• Continuous Monitoring: Continuously monitor and analyze DMARC reports. Be prepared to make adjustments based on the feedback and attempted spoofing activities.
  • Implementing robust email authentication involves careful planning, coordination with third parties, and continuous monitoring. Make sure to document each step thoroughly and adapt your strategies based on the evolving email landscape and security needs.


Project Implementation Plan and Timeline:

Row                                Task                                                Timeframe

  1.       Planning and DKIM Setup                                       2 – 4 weeks
  2.       DKIM Implementation Testing                               2 weeks
  3.       Valid Sender Identification for SPF                        2 – 4 weeks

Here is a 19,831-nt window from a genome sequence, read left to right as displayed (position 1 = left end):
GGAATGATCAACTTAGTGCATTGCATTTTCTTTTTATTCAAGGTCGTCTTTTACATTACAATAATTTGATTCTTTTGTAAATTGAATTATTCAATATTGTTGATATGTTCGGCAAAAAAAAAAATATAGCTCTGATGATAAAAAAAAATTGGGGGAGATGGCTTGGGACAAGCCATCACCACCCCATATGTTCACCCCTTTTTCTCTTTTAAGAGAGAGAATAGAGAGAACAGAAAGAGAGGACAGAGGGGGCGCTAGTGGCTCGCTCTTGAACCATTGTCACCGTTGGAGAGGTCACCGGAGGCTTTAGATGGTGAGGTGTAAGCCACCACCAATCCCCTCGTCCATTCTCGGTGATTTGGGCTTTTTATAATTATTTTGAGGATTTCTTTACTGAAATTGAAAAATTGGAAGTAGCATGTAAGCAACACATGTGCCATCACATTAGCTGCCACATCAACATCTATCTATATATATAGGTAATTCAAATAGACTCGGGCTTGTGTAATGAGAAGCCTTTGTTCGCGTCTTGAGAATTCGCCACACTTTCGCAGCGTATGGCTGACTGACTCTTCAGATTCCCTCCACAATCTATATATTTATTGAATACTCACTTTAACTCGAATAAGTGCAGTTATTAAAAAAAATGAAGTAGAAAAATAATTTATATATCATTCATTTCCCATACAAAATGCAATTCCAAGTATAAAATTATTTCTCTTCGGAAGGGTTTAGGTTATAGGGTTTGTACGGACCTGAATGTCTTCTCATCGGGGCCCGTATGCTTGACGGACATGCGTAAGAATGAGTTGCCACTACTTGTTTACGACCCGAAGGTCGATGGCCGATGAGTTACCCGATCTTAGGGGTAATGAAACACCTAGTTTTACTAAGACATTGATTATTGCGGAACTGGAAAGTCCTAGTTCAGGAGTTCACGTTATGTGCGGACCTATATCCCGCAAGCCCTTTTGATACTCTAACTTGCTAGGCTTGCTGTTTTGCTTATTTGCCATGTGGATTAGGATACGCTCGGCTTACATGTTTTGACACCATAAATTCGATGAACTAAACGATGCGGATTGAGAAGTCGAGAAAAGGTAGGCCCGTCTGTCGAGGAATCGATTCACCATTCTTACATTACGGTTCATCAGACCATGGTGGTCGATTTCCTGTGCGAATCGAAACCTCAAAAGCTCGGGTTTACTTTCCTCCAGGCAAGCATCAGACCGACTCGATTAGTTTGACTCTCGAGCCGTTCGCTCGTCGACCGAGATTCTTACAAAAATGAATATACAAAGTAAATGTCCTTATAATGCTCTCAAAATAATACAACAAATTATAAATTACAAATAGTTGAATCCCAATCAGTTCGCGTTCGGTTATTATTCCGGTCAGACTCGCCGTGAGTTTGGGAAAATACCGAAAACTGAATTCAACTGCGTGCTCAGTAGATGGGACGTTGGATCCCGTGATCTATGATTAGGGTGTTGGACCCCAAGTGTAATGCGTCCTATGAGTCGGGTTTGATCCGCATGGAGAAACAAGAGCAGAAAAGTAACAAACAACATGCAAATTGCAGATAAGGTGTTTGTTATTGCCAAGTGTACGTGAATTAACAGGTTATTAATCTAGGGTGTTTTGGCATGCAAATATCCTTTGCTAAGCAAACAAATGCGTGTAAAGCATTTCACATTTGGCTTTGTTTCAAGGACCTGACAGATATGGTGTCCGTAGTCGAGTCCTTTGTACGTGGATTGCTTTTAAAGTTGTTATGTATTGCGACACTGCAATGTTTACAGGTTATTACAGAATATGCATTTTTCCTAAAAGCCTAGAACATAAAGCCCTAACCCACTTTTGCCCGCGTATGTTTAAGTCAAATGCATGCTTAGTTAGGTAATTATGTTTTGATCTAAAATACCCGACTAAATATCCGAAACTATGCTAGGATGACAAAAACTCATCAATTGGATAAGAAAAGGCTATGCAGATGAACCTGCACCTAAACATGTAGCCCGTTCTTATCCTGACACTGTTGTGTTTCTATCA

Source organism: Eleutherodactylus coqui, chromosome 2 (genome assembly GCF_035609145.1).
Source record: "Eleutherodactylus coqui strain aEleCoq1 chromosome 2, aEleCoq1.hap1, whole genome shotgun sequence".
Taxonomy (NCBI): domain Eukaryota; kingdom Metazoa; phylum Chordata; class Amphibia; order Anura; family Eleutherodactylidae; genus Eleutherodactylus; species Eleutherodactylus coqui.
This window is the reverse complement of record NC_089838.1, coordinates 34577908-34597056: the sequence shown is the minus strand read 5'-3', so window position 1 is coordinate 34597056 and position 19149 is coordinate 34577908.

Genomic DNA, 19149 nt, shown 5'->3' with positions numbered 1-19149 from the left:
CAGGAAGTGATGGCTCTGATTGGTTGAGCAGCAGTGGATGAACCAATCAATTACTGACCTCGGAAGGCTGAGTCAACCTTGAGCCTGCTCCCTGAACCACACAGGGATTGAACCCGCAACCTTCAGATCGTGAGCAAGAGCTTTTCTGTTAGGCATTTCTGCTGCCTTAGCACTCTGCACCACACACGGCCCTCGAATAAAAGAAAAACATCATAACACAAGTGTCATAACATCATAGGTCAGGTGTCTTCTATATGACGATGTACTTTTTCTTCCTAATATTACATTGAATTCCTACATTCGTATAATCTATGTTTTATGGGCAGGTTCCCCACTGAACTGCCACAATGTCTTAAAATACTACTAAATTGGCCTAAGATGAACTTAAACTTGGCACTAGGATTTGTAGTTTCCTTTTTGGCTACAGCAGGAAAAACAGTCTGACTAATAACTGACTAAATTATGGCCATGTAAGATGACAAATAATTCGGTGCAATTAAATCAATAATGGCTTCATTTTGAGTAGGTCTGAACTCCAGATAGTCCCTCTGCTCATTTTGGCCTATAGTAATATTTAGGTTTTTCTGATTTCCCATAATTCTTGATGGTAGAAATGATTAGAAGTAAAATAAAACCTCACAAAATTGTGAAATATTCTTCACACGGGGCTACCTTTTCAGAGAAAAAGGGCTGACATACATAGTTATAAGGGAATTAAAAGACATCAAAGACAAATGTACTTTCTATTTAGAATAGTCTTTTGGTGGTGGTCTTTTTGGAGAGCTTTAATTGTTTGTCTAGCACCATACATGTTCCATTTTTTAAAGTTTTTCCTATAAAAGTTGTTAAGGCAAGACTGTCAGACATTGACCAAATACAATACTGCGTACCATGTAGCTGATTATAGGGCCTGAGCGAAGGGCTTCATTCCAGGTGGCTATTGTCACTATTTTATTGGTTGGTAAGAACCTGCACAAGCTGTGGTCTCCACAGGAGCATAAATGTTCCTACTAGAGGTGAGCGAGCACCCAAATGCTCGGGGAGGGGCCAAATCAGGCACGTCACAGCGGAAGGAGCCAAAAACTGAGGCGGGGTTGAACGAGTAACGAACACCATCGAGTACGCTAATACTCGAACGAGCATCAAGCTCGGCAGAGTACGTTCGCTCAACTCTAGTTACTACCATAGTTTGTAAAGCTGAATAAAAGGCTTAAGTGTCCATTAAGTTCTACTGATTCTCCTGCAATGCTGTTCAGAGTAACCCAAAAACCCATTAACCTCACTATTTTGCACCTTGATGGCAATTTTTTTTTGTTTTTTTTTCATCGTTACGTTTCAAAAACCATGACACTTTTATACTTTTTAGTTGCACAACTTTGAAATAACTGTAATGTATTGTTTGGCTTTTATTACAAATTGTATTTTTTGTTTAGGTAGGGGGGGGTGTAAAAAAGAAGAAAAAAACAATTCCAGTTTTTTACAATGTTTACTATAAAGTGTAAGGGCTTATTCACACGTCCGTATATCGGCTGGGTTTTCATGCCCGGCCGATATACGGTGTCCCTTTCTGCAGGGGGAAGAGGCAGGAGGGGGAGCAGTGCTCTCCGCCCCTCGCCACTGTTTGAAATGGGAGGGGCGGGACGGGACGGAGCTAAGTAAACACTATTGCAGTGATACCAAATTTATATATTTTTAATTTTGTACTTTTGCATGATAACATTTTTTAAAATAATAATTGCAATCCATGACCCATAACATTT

4.       DMARC Policy Preparation                                      2 weeks
  5.       SPF and DMARC Record Testing                             4 – 8 weeks
  6.       Hardfail Testing for SPF                                           2 weeks
  7.       DMARC Testing with Quarantine/Reject               4 weeks
  8.       Continuous DMARC Reporting Monitoring          Ongoing

Note: The timeline may vary based on the organization’s complexity and size. Smaller organizations might complete stages 3 and 4 faster due to simpler email infrastructures. Regardless of the email system’s simplicity, allocate sufficient time for testing and feedback analysis.
Larger organizations typically undergo longer and more stringent processes. Complex email infrastructures not only require extended implementation time for email authentication but also demand meticulous project management and team coordination. In such cases, consulting services are often sought to streamline the process.

Regarding your inquiry about Parsian Intelligent Technology providing services and ESA license sales, it’s advisable to reach out directly to them for a price quote and further information.